I think this is cool, mostly. But, I want to share three really good blog posts from people I very much respect that point out why it’s not all sweet, sweet Halloween candy.

  • How to Fix National Game Design Month by Gil Hova
  • Just Say No to NaNoWriMo by Sarah Rodriguez Pratt
  • Writing: Find the Time or Don’t by John Scalzi

You should really read all of these. They’re all short and make really good points. Sarah compares this month to a New Year’s Resolution. How many people actually go on to lose weight? And Scalzi very pointedly notes you either want to write, or you don’t, both of which are fine, but don’t confuse yourself or others.

It’s dangerous to dissuade creativity or sit on a throne of superiority and tell others they aren’t good enough, or aren’t hardcore enough. That’s not what any of these people are saying, nor is it something I espouse.

Here is the point I’m trying to make: If you want to be creative, you should be creative. Realize that you are unlikely to get published, especially quickly. It takes time to learn what you are doing, time to get good, and time to network with the people who will want to work with you. You also need to be a little lucky. While this time is passing by, be actively creative.

Use NaNoWriMo or NaGaDeMon to kickstart your creative lifestyle. Use them as jump off points to begin your craft, but do so with no firm expectations of completion or quality. Just get started and join the rest of us in this awful creative struggle we choose to inflict upon ourselves.

Being actively creative doesn’t mean you go home and write rules every night, or that you go home and fill a white board with ideas. It doesn’t mean you tune 60 cards every night. I try to work on game design most days of the week, but doing so, for me, entails:

  • Brainstorming while walking my dog or running errands.
  • Listening to podcasts on my commute from experts to gain inspiration.
  • Reading novels and works of history for inspiration and research.
  • Using Photoshop to build cards, boards, and other elements of my games.
  • Arts and crafts! Cutting, sketching, gluing, and taping my games together.
  • Rules writing and editing, both useful, and both use different parts of my mind.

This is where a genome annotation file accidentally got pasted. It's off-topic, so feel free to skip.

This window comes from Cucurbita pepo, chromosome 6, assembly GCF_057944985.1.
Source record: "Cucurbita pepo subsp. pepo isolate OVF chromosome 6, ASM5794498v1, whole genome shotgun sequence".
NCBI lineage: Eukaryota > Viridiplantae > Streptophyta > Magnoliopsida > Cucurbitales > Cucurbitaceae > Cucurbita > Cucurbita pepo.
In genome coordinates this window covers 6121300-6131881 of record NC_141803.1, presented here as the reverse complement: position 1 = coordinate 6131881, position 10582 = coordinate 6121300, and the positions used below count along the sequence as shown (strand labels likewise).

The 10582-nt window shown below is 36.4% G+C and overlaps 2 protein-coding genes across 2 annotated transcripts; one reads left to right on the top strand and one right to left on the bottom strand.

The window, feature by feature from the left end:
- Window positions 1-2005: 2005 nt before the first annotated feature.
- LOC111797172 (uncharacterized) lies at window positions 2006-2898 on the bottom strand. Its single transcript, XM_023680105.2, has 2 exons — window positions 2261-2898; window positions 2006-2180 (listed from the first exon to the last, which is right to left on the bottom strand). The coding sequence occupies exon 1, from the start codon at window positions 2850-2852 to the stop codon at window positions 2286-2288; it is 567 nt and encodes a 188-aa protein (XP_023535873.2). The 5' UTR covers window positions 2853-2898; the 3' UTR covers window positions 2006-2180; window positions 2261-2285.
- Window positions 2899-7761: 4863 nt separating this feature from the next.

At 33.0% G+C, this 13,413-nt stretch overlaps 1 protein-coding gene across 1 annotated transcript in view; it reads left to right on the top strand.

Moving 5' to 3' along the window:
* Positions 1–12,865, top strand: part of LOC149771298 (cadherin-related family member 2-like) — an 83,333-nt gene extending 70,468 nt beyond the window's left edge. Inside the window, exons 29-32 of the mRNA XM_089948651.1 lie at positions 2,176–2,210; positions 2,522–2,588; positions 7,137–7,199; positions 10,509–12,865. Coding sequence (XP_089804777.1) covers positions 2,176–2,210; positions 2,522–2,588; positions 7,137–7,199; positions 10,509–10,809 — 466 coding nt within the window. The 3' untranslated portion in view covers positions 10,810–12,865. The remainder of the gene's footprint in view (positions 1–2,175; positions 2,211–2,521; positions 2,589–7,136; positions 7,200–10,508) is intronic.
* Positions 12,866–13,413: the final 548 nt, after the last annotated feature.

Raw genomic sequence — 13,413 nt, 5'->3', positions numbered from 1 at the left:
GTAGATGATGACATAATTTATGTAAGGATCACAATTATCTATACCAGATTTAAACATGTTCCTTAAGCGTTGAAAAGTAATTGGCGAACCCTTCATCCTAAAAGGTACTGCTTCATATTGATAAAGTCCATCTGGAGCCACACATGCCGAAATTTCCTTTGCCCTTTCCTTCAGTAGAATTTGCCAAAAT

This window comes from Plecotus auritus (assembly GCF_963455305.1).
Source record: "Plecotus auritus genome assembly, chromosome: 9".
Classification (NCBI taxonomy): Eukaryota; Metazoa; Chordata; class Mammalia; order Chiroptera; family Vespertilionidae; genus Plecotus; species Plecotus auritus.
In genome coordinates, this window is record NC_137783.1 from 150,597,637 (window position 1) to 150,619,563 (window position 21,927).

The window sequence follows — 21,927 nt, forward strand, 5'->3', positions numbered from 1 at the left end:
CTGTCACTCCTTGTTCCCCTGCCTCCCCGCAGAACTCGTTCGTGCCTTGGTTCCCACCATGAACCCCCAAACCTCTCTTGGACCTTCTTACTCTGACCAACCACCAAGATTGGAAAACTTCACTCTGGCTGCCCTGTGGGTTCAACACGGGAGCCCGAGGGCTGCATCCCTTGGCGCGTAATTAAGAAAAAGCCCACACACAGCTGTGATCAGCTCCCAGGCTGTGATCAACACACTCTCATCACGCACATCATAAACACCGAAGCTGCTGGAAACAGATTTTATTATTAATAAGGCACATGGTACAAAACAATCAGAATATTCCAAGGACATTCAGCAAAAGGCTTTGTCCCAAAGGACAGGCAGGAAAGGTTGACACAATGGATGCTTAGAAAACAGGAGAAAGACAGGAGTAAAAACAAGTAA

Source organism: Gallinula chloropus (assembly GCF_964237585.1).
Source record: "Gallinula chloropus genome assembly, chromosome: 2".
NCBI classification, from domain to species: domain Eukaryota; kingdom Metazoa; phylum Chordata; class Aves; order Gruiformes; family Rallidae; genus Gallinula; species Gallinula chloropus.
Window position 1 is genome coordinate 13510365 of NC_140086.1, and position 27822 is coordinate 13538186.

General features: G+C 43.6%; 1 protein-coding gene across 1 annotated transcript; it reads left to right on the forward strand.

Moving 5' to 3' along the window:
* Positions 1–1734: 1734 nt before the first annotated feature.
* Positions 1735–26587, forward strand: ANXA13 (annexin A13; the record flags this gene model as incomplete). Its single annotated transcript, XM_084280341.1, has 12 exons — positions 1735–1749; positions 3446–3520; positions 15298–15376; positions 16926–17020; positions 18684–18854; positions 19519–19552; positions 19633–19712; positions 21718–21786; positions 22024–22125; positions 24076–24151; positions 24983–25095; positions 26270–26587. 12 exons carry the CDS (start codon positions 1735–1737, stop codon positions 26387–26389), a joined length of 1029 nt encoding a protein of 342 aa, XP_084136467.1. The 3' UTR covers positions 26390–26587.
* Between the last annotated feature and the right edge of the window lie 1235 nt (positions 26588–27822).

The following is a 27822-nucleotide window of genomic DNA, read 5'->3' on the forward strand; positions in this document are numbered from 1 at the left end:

• Game testing.
  • Blogging about my games.
  • Game iteration based on testing or other desires.
  • Painting miniatures for a prototype.
  • Playing other games to learn and be inspired.
  • Calling a friend to discuss our designs and spitball ideas.
Miniatures for a new prototype.

Miniatures for a new prototype.

All of these things improve my craft and are generally fun and exciting for me. You should identify things that you want to learn, ideally to support the games or novels you want to write, and add them to your own personal list. Last night I edited the narrative for my third scenario of Mars Rising, tuned which ships will be used (and where they start), and designed bonus campaign objectives and unique events. I also applied a primer and base coat to minis for my next game.

I began designing games in my free time about 4 or so years ago. In that time, I have at least 11 games (that I can remember) that I’ve designed, prototyped, and tested. I have about 5 or more where I spent significant design time but never built. Then piles of ideas. I have a single game published, and I would argue that of all those games and all that work, only 3 are any good.

Of my friends who are published few have more than 1 game published, and fewer still have 2 or more. But, those of us who do this regularly love to create and we push ourselves for those few successes.

This sounds overwhelming, so I suggest you dip your toes in lightly and see what works. And I suggest you use NaNoWriMo or NaGaDeMon as your wading pool. Be creative often and constantly. Begin to apply focus to your efforts and strive to execute and create, not just imagine. The work requires both facets and many of our drive by peers never exit the “it would be cool if” lane.

If you enjoy the work, and find you’re enjoying it often, begin to think about your goals. You can create for the sake of creation, which is the easiest and least stressful. You can create for self-publication and the very modest success that brings, which is also relatively easy. There are so many Print-On-Demand services these days for both books and games. If you really love it, try to get published. It means more failure, but also the greatest rewards.

Regardless of your choice, use this month to become a part of the community. Use it to switch up your lifestyle and create something. Good luck!